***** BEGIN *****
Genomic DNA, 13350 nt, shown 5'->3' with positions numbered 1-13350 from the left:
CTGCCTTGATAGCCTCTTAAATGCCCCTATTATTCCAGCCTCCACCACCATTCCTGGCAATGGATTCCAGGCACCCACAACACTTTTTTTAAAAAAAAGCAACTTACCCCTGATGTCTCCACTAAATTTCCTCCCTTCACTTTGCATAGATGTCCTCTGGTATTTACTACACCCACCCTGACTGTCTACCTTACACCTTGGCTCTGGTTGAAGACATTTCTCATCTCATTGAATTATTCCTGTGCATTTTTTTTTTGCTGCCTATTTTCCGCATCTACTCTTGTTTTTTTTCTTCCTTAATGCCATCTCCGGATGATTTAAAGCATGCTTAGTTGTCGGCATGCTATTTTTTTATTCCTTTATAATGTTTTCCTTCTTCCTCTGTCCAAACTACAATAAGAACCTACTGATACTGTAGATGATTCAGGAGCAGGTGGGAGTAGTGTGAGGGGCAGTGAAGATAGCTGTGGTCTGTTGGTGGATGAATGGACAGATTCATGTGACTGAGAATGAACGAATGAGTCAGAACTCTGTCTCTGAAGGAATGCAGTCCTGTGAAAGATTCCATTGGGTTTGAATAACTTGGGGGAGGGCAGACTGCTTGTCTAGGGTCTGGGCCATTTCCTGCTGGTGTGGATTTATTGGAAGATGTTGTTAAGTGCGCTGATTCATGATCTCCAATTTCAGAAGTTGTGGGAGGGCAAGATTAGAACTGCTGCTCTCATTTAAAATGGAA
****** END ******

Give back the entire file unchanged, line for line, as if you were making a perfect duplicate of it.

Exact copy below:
Genomic DNA, 13350 nt, shown 5'->3' with positions numbered 1-13350 from the left:
CTGCCTTGATAGCCTCTTAAATGCCCCTATTATTCCAGCCTCCACCACCATTCCTGGCAATGGATTCCAGGCACCCACAACACTTTTTTTAAAAAAAAGCAACTTACCCCTGATGTCTCCACTAAATTTCCTCCCTTCACTTTGCATAGATGTCCTCTGGTATTTACTACACCCACCCTGACTGTCTACCTTACACCTTGGCTCTGGTTGAAGACATTTCTCATCTCATTGAATTATTCCTGTGCATTTTTTTTTTGCTGCCTATTTTCCGCATCTACTCTTGTTTTTTTTCTTCCTTAATGCCATCTCCGGATGATTTAAAGCATGCTTAGTTGTCGGCATGCTATTTTTTTATTCCTTTATAATGTTTTCCTTCTTCCTCTGTCCAAACTACAATAAGAACCTACTGATACTGTAGATGATTCAGGAGCAGGTGGGAGTAGTGTGAGGGGCAGTGAAGATAGCTGTGGTCTGTTGGTGGATGAATGGACAGATTCATGTGACTGAGAATGAACGAATGAGTCAGAACTCTGTCTCTGAAGGAATGCAGTCCTGTGAAAGATTCCATTGGGTTTGAATAACTTGGGGGAGGGCAGACTGCTTGTCTAGGGTCTGGGCCATTTCCTGCTGGTGTGGATTTATTGGAAGATGTTGTTAAGTGCGCTGATTCATGATCTCCAATTTCAGAAGTTGTGGGAGGGCAAGATTAGAACTGCTGCTCTCATTTAAAATGGAA